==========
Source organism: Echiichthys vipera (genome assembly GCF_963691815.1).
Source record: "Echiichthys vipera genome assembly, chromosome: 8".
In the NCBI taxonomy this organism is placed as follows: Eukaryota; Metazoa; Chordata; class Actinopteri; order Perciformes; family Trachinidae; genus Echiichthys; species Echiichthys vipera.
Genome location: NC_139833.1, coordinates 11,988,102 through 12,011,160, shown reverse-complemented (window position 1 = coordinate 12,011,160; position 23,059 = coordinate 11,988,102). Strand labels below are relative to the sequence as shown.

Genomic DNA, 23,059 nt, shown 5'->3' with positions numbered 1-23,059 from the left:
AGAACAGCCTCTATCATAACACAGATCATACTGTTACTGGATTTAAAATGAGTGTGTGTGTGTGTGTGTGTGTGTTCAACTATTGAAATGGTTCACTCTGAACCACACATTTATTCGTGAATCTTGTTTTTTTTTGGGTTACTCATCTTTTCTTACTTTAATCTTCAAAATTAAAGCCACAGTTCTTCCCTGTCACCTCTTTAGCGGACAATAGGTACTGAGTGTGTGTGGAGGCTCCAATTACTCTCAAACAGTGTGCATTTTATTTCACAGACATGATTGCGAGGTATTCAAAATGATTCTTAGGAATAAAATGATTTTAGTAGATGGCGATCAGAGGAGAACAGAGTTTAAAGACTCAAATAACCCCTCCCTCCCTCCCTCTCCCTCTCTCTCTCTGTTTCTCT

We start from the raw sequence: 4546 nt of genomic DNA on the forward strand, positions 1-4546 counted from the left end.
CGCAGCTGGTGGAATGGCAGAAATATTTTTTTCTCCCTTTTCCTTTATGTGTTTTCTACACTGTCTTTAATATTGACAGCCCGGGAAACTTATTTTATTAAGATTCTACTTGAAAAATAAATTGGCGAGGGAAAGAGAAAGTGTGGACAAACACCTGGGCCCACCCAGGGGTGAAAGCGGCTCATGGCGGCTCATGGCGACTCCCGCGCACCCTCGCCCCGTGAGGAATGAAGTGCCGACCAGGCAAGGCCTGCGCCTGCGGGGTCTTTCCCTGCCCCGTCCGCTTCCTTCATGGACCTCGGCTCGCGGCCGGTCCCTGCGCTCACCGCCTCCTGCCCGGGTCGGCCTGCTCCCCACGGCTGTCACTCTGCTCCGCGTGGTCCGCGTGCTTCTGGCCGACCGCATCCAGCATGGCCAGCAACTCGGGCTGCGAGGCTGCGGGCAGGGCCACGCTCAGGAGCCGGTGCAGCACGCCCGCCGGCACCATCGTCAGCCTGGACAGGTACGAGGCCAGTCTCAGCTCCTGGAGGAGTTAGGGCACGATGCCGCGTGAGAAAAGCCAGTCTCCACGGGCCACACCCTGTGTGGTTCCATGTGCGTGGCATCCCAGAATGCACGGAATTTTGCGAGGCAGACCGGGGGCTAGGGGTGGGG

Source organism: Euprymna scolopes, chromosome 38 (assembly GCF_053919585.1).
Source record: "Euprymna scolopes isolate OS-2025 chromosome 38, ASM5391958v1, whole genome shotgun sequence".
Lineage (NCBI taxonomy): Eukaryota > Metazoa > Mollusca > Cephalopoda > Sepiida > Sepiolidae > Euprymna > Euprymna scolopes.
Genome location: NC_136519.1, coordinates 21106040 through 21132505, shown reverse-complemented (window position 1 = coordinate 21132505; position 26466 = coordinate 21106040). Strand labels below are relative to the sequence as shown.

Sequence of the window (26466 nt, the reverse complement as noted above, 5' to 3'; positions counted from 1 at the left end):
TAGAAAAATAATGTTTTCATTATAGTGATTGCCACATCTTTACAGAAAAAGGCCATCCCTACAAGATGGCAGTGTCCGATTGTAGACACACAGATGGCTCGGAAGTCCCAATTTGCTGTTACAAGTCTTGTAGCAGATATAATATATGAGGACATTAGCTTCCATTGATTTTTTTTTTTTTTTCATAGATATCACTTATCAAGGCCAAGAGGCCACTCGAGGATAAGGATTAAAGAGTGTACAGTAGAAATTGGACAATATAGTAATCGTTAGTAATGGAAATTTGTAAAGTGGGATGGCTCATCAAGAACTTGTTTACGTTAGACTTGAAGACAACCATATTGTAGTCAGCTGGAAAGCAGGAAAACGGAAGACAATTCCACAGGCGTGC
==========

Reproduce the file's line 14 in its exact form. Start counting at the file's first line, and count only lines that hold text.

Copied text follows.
TAGAAAAATAATGTTTTCATTATAGTGATTGCCACATCTTTACAGAAAAAGGCCATCCCTACAAGATGGCAGTGTCCGATTGTAGACACACAGATGGCTCGGAAGTCCCAATTTGCTGTTACAAGTCTTGTAGCAGATATAATATATGAGGACATTAGCTTCCATTGATTTTTTTTTTTTTTTCATAGATATCACTTATCAAGGCCAAGAGGCCACTCGAGGATAAGGATTAAAGAGTGTACAGTAGAAATTGGACAATATAGTAATCGTTAGTAATGGAAATTTGTAAAGTGGGATGGCTCATCAAGAACTTGTTTACGTTAGACTTGAAGACAACCATATTGTAGTCAGCTGGAAAGCAGGAAAACGGAAGACAATTCCACAGGCGTGC